The Department of English
Breaking the Silence: Toward a Black Male Feminist Criticism
by David Ikard
Can black males offer useful insights on black women and patriarchy? Many black feminists are doubtful. Their skepticism derives in part from a history of explosive encounters with black men who blamed feminism for stigmatizing black men and undermining racial solidarity and in part from a perception that black male feminists are opportunists capitalizing on the current popularity of black women's writing and criticism. In Breaking the Silence, David Ikard goes boldly to the crux of this debate through a series of provocative readings of key African American texts that demonstrate the possibility and value of a viable black male feminist perspective.
Seeking to advance the primary objectives of black feminism, Ikard provides literary models from Chester Himes's If He Hollers Let Him Go, James Baldwin's Go Tell It on the Mountain, Toni Morrison's Paradise, Toni Cade Bambara's The Salt Eaters, and Walter Mosley's Always Outnumbered, Always Outgunned and Walkin' the Dog that consciously wrestle with the concept of victim status for black men and women. He looks at how complicity across gender lines, far from rooting out patriarchy in the black community, has allowed it to thrive. This complicity, Ikard explains, is a process by which victimized groups invest in victim status to the point that they unintentionally concede power to their victimizers and engage in patterns of behavior that are perceived as revolutionary but actually reinforce the status quo.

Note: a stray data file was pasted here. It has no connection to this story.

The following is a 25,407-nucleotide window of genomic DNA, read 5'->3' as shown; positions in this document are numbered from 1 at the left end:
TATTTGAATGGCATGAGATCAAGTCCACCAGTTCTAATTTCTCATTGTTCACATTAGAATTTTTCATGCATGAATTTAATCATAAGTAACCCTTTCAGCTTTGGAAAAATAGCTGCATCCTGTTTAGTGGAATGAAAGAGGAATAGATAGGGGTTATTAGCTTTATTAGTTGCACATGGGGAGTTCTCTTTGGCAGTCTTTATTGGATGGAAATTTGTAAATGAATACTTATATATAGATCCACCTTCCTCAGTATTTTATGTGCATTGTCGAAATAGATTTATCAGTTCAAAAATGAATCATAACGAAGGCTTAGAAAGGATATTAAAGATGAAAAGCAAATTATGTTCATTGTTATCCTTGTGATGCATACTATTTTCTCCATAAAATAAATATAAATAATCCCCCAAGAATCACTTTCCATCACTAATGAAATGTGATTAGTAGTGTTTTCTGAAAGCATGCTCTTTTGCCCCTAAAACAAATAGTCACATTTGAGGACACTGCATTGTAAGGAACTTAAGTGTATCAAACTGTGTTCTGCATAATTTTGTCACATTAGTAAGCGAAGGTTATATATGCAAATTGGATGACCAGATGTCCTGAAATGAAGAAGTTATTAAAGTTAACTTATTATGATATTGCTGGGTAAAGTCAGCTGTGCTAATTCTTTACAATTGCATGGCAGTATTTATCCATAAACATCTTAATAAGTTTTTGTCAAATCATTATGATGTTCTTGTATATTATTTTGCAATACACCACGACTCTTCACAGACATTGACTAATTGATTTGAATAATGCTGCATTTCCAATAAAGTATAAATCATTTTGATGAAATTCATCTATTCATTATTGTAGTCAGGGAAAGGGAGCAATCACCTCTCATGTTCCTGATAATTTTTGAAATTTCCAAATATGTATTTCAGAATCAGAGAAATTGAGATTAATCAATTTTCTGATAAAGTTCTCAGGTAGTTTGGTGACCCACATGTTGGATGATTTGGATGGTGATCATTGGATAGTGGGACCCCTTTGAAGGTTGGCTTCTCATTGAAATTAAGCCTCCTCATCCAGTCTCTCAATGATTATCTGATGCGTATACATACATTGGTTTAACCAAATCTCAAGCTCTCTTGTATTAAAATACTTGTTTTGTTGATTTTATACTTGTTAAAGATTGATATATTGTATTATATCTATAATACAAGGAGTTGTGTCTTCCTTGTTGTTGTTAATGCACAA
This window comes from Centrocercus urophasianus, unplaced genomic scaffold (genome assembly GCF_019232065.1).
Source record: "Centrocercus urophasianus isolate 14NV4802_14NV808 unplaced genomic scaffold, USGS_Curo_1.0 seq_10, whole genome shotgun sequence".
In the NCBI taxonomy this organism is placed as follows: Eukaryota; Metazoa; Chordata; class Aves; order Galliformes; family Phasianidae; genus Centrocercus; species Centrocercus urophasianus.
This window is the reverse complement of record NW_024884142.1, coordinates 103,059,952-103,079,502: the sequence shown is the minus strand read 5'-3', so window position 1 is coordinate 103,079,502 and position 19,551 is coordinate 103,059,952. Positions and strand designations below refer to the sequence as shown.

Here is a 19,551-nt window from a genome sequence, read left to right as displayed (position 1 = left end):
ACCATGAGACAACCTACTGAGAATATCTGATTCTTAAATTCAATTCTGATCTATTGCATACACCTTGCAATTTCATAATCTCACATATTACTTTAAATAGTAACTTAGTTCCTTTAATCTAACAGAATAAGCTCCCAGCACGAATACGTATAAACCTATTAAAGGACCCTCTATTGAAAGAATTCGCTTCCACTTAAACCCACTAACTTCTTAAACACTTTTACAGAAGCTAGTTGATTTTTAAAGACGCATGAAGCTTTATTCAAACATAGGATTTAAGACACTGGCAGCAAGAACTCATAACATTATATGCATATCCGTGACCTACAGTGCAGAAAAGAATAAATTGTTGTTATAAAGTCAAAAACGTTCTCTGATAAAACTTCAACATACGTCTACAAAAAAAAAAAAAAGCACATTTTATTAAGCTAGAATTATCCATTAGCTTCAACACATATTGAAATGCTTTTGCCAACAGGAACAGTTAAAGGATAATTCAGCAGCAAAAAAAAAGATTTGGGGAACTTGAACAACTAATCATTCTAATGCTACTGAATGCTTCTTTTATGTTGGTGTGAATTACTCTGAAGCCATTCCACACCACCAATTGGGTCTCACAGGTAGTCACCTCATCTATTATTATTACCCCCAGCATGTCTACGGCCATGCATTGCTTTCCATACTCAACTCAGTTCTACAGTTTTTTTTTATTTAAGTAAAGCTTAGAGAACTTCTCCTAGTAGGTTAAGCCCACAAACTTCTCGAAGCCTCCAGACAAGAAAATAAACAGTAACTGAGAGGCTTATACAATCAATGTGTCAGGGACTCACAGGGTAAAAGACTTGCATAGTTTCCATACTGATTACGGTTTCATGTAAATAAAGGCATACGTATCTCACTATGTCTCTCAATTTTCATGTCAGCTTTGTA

While black feminism has fostered important and necessary discussions regarding the problems of patriarchy within the black community, little attention has been paid to the intersecting dynamics of complicity. By laying bare the nexus between victim status and complicity in oppression, Breaking the Silence charts a new direction for conceptualizing black women's complex humanity and provides the foundations for more expansive feminist approaches to resolving intraracial gender conflicts.
Some reviews of David Ikard's book:
Herman Beavers, author of Wrestling Angels into Song: The Fictions of Ernest J. Gaines and James Alan McPherson and Associate Prof at U of Penn, says,
"David Ikard's Breaking the Silence respresents one of the most thorough and insightful mappings of the gender politics resonating throughout African American fiction and criticism. Embracing the role of black male feminist, moving with ease through texts produced in the last half of the twentieth century, Ikard critiques the ideological and aesthetic blind spots that have plagued the creative and critical practice of writers and critics alike, as he instructs us not only on the importance of retooling interpretive strategies to identify and vocalize the ravaging effect patriarchy and masculinity have wrought in the black community but also on the costly expense of failing to do so."
Michael Awkward, Professor at U of Michigan and author of Negotiating Difference: Race, Gender, and the Politics of Positionality, writes,
"Locating himself as a learned, sympathetic, and sometimes disputatious participant in black feminism, and engaging authors both central and peripheral to its core investigations of patriarchy, Ikard skillfully probes these novelists' varied representations of the politics, possibilities, and limitations of black American masculinity as a mode of social performance."
David Ikard is an assistant professor of English at the University of Tennessee. He lives in Knoxville with his wife and two children.